Soldering iron kits (http://www.amazon.com/iCooker-Soldering-Iron-Watt-Solder/dp/B01774KARE) make use of electricity, heat and various chemical elements that are toxic to humans. While using a soldering iron, watch out for these potential hazards:
Rosin fumes ingestion. When rosin is heated, it generates a wide range of fumes, most of which cause discomfort, allergies and in situations of high exposure causes respiratory problems. Continued exposure to these fumes causes long-term respiratory problems that are very difficult if not impossible to reverse.
Accidental burns represent a significant health risk while soldering. Burns could result from exposure to the soldering iron tip, electrical malfunction or from the above-mentioned fire hazard. Most soldering iron tips operate at temperatures north of 400 degrees Fahrenheit. If one was to come into contact with the tip at this temperature, then it would almost certainly result to a serious burn.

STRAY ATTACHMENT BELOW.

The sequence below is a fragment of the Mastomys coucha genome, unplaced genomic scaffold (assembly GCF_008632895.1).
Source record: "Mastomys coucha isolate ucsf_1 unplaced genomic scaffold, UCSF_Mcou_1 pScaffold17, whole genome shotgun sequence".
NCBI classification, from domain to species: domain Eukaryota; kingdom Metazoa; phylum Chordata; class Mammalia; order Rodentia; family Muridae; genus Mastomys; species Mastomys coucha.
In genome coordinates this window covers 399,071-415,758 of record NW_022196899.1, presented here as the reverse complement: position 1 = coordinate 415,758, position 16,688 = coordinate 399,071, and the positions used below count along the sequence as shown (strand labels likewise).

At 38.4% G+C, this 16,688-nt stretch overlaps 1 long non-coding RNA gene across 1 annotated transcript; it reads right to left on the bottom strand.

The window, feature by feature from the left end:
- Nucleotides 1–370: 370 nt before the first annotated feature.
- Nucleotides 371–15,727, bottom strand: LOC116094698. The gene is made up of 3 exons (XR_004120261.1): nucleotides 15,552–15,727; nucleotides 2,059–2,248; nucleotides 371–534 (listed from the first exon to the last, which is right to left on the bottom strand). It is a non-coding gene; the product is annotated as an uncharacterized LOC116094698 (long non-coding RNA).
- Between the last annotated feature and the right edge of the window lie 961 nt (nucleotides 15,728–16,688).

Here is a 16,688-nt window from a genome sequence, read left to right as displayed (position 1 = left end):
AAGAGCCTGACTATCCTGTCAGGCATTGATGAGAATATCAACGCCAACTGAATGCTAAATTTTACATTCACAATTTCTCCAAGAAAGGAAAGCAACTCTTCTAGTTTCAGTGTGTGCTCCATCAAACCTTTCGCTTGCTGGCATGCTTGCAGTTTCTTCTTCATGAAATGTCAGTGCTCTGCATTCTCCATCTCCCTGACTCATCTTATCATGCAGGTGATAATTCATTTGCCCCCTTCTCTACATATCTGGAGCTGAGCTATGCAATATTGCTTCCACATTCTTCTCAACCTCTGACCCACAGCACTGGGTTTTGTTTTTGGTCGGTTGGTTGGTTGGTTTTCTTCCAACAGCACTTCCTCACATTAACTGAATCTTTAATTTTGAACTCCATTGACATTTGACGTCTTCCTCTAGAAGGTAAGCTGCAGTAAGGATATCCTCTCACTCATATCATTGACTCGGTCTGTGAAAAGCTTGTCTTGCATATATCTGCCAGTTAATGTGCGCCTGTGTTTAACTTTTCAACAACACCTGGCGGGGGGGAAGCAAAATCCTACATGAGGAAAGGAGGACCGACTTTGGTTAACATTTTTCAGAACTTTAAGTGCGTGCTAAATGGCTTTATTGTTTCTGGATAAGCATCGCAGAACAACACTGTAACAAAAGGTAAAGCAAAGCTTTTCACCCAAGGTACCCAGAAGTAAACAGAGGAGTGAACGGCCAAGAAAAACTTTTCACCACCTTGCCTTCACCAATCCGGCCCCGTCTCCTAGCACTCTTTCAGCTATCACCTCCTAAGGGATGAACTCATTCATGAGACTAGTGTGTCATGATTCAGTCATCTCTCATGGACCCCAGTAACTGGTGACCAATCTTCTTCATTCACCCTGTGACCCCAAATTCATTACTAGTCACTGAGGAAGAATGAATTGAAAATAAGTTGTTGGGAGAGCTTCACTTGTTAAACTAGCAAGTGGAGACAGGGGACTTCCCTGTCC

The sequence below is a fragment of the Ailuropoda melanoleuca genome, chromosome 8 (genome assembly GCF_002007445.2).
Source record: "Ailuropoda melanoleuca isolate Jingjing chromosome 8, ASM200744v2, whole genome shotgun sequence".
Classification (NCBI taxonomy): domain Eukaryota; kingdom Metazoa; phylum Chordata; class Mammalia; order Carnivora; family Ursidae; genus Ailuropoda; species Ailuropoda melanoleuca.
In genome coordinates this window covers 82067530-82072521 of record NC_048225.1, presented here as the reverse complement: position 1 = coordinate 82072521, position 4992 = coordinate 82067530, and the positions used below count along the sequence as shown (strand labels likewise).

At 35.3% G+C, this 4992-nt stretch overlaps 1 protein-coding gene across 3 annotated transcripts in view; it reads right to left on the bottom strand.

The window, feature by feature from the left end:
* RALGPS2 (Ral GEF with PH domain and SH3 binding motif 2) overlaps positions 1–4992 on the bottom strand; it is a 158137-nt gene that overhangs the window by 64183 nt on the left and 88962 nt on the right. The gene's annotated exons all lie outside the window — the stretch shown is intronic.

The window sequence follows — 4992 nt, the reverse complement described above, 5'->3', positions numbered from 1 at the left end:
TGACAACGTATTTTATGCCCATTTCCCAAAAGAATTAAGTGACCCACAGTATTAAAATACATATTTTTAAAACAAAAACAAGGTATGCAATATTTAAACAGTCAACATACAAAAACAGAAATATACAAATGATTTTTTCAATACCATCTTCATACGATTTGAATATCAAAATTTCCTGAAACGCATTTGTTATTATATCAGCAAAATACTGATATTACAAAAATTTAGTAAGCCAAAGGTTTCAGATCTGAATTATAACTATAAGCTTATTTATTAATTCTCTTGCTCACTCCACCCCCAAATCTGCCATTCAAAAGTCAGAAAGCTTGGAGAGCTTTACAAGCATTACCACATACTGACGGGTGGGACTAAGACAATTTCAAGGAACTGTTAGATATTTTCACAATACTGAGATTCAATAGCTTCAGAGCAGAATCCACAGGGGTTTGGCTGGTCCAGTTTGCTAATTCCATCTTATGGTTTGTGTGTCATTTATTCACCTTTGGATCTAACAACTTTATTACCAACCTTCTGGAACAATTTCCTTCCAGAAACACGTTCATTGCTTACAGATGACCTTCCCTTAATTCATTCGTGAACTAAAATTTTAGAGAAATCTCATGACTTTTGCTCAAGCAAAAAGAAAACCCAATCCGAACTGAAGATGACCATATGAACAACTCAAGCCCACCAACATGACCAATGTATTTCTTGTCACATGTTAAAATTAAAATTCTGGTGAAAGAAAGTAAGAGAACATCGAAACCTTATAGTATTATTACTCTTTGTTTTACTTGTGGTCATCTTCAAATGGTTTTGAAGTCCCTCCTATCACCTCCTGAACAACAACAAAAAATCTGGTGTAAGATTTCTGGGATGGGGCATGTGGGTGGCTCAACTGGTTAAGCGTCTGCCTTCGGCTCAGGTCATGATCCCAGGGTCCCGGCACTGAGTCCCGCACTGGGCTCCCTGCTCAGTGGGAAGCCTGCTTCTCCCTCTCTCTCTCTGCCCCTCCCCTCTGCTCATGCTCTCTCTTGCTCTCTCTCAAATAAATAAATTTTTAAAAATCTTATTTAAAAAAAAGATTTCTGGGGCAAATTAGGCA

Electric shock is also a potential hazard where an electric current finds its way to the body of the soldering iron operator, once again probably due to an electric fault. Depending on the current and exposure time, this could be serious or mild. Other toxic metals found in solder include cadmium and antimony, both of which have currently been heavily regulated.
Perhaps the most significant potential risk is that of accidental fires that may arise as a result of electrical failures. Soldering irons contain e heat resistive element through which an electric current is passed. Failure in this or another component of the iron could cause a fire. Fires could also result from any other point within the electrical connection.